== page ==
The New Patriotic Party (NPP) seems to have been vindicated for continually claiming that names of foreigners are in the voter register so it must be cleaned.
This follows the detection of a man who holds both Ghana and Togo voter ID cards in Kumasi, the Ashanti Regional capital.
Both voter ID cards bear the same picture but there are slight differences in the names and the way they are spelt on both of them.
The owner lost them in a commercial vehicle and other passengers picked them and showed them to Daily Guide.
Ghana Voter Card
The Ghana voter ID card has the name of one Sylven Kporsu, a 24-year-old male, boldly written on it.
The card has the ‘Electoral Commission of Ghana Voter Card’ written at the top with the red, yellow and green colours of the Ghana flag at the top left corner.
The polling station code on the card is D031801 and it has 1642024259 as the voter ID number written on it.
Registration date of the card is 24/04/2012 and the colour portrait of the bearer is placed at the top right corner.
Togo Voter Card
The Togo voter ID card has an identical picture of the bearer of the Ghana one and it also has the Togo national flag at the top.
The name of the bearer on this card is similar to the name on the Ghana ID card, but there is a slight difference in the spelling of the surname.
Kporsu, which is the surname on the Ghana voter ID card, is spelt as ‘Kponssou’ on the Togo ID card, which also has ‘Dega’ as the other name.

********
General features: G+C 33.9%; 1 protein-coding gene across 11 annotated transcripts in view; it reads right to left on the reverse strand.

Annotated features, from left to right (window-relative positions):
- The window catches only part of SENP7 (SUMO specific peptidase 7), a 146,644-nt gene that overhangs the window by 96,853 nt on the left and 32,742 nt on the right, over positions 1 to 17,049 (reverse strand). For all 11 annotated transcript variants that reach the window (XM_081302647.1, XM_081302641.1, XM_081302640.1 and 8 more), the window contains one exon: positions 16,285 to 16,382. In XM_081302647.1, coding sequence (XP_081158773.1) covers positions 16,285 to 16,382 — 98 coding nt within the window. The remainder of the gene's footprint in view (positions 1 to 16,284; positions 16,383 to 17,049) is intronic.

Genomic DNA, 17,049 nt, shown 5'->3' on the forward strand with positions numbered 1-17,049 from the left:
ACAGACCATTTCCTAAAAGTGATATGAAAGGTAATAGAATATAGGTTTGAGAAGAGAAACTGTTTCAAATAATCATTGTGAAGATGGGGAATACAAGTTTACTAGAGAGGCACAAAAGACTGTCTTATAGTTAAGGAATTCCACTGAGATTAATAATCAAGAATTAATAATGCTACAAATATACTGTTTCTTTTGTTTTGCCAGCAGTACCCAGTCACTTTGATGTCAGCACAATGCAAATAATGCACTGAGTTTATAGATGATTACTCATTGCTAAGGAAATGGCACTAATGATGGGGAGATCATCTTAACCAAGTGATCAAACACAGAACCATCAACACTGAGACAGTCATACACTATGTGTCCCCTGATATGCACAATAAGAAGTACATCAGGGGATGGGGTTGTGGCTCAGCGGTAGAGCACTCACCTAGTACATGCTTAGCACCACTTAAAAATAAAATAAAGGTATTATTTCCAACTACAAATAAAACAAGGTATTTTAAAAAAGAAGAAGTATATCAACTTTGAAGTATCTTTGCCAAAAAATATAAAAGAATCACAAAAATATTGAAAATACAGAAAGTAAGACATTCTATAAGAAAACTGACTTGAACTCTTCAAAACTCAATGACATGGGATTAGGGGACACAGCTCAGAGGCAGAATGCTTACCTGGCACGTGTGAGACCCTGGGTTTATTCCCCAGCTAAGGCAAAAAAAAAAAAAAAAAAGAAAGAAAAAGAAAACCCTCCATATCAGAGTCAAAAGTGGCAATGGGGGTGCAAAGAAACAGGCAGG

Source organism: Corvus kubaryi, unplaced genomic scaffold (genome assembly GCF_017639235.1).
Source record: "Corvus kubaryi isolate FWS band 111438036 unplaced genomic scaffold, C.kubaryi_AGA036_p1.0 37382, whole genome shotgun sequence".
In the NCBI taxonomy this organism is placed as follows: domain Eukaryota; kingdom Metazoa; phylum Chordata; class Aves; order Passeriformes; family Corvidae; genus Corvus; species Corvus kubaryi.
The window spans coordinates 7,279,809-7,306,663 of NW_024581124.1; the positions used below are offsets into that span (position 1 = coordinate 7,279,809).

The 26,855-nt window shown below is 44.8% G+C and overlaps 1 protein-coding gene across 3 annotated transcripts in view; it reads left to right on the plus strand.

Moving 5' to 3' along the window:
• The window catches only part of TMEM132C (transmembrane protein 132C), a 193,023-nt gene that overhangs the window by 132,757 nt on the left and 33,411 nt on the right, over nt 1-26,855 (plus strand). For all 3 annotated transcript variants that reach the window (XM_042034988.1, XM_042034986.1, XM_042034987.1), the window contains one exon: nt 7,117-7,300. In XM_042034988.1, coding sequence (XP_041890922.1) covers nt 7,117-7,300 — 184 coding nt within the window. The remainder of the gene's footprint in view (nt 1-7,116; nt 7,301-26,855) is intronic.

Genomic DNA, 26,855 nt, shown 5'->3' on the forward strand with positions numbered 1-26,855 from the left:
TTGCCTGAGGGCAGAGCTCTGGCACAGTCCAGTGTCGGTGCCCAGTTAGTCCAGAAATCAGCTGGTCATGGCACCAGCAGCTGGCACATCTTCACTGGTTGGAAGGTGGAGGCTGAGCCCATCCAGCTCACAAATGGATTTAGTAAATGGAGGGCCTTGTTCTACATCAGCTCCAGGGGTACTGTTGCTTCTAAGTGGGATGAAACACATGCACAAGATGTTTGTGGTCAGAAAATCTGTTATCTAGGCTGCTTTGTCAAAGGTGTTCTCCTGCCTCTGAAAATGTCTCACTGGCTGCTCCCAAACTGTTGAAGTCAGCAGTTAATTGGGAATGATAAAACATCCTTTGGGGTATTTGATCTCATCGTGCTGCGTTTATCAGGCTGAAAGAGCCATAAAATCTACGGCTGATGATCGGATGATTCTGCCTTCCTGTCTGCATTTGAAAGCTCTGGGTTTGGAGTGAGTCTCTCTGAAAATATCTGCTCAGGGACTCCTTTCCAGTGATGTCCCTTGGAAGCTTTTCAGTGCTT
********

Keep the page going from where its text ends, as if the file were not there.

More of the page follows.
The date of birth of the bearer of the card is given as 31/12/1990, and 25/01/2015 was captured as the manufacturing date.
A French inscription indicating that the document is a national voter ID card of the Republic of Togo is captured at the back of it.
It reads in the French language, “Commission Electorale Nationale Independante” (CENI).
Akato Klegome is given as the address of the bearer of the card, alongside other key information which was captured in French.
The NPP has consistently complained that the current voter register is bloated with minors, multiple names and foreigners.
The largest opposition party had called for the cleaning of the electoral roll to make it credible so as to ensure free and fair polls in November.
The NPP had argued that the cleaning of the voter register through validation was the only way to make the document credible.
Backed by their allies, the NPP had organised a series of demonstrations to pressurize the Electoral Commission (EC) to clean the register, but all yielded no results.